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Thursday, June 11, 2015

Sir Christopher Lee, 1922 to 2015, Rest in Peace.

There are some actors who literally perish from their typecasting, George "Superman" Reeves certainly did, others let is burden and cripple them despite their manifest talents Bela Lugosi being a good representative example in this category. And then there are actors like the late Christopher Lee who enthusiastically EMBRACE the typecasting and strive to use it to the very best advantage. Lee had a staggering filmography over the course of fifty years with a good share of junk ("Sherlock Holmes and the Deadly Necklace") to outright weirdness ("The Return of Captain Invincible")and even a dose of peplum ("Hercules in the Haunted World"). But if Christopher Lee stumbled into some bad movies he himself is rarely bad in them, the man had a singular talent he could not be corrupted or dragged down by mediocrity. Along the way Sir Chris also managed a true horror film trifecta playing Count Dracula, The Frankenstein Monster and The Mummy a record only bested by Lon Chaney Junior (who was All That AND The Wolf Man as well)... Always welcome in any film he did, never a bore, never miscast Christopher Lee literally caught the last train out of Horror Star-dom. He made it all work for him and managed to keep his marriage intact through-out. And what the hell, he made literally the single greatest exit in the history of sound film, at the very climax of "The Face of Fu Manchu" (1965), when the evil Doctor's plan is thwarted and his secret hideout is blow up Lee is seen superimposed over the conflagration resplendent in his Dragon Robes and intoning in that priceless baritone "The World...Shall Hear From Me....Ahhhhgainnnnnn!!!"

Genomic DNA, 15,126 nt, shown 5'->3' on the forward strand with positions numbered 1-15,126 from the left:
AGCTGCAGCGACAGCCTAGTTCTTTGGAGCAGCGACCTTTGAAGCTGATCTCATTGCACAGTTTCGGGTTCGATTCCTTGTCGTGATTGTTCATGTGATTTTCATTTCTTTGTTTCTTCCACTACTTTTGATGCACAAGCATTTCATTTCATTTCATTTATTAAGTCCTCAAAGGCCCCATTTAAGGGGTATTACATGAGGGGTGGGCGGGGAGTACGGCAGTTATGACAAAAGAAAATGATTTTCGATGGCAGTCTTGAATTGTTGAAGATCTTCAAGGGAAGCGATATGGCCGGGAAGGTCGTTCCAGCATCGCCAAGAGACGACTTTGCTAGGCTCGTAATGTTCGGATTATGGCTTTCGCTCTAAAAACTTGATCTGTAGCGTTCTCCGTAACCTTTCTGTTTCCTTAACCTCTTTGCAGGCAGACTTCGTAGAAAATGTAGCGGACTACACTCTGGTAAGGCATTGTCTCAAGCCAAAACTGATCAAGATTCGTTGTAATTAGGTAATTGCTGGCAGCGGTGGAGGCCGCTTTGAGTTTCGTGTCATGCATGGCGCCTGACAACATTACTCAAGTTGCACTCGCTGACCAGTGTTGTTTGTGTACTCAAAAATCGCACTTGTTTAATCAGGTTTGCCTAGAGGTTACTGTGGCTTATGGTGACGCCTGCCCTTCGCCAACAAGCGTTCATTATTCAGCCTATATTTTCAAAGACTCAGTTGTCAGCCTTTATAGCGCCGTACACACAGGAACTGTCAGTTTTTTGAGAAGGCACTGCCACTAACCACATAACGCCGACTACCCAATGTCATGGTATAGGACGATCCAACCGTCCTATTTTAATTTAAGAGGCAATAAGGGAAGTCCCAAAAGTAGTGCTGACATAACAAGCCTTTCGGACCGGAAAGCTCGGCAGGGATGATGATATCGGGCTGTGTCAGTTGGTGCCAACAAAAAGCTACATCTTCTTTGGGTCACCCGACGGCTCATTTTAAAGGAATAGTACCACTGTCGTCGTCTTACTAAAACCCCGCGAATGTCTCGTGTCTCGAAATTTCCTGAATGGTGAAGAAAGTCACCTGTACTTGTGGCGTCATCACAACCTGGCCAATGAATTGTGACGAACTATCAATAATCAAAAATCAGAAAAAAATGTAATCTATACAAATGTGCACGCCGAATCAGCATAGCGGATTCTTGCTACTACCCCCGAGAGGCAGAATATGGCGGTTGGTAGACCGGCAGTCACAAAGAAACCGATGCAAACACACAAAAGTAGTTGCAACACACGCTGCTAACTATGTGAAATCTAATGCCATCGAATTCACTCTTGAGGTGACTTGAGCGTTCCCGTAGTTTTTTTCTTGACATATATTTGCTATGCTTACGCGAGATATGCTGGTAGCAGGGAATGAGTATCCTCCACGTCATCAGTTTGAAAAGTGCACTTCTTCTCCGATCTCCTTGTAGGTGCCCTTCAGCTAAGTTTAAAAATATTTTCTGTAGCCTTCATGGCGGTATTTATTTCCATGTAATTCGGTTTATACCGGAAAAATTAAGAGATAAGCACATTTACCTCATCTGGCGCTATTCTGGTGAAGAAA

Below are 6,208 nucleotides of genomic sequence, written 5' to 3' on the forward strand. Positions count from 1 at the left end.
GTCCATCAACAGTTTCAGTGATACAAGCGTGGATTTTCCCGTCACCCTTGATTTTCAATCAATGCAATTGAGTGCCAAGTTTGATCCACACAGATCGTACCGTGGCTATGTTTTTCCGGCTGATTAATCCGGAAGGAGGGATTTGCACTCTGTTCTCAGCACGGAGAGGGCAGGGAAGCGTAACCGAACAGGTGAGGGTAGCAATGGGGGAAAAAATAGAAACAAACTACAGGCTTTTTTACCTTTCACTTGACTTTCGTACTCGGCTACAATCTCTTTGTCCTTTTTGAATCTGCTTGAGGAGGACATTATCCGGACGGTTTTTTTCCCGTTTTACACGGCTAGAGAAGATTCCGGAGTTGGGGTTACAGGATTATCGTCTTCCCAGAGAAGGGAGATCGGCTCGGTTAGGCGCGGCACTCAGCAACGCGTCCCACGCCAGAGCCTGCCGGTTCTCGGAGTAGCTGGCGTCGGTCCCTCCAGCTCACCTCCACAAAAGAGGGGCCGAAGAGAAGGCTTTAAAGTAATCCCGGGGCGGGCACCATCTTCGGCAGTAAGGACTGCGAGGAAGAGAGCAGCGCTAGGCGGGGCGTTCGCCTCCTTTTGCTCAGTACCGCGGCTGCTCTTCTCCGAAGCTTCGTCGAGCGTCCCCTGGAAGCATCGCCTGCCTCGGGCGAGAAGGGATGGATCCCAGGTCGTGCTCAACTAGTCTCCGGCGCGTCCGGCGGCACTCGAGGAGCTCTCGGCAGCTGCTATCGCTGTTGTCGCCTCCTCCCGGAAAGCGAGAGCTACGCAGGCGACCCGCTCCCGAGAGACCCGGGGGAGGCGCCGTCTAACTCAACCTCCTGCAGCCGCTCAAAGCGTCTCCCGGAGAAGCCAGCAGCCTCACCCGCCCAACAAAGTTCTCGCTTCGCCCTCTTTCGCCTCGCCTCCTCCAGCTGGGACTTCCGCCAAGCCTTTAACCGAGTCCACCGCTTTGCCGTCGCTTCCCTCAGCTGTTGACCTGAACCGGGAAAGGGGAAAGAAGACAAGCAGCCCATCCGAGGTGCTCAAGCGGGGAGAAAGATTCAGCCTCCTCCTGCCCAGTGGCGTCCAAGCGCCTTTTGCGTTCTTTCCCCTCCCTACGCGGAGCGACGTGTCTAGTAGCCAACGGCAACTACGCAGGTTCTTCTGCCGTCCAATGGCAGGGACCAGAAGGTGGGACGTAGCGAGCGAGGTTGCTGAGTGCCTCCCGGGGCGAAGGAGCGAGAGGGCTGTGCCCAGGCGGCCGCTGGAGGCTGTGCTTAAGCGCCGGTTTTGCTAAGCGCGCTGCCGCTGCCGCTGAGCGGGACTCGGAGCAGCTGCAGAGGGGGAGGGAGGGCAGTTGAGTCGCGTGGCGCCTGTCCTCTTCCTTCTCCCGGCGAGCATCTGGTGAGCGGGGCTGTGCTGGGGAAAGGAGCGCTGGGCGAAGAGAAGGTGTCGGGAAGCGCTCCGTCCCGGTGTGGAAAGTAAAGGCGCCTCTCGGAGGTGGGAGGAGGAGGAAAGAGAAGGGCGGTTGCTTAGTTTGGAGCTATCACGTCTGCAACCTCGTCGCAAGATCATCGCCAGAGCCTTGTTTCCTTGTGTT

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Monday, June 01, 2015

Archie's Betty (2015)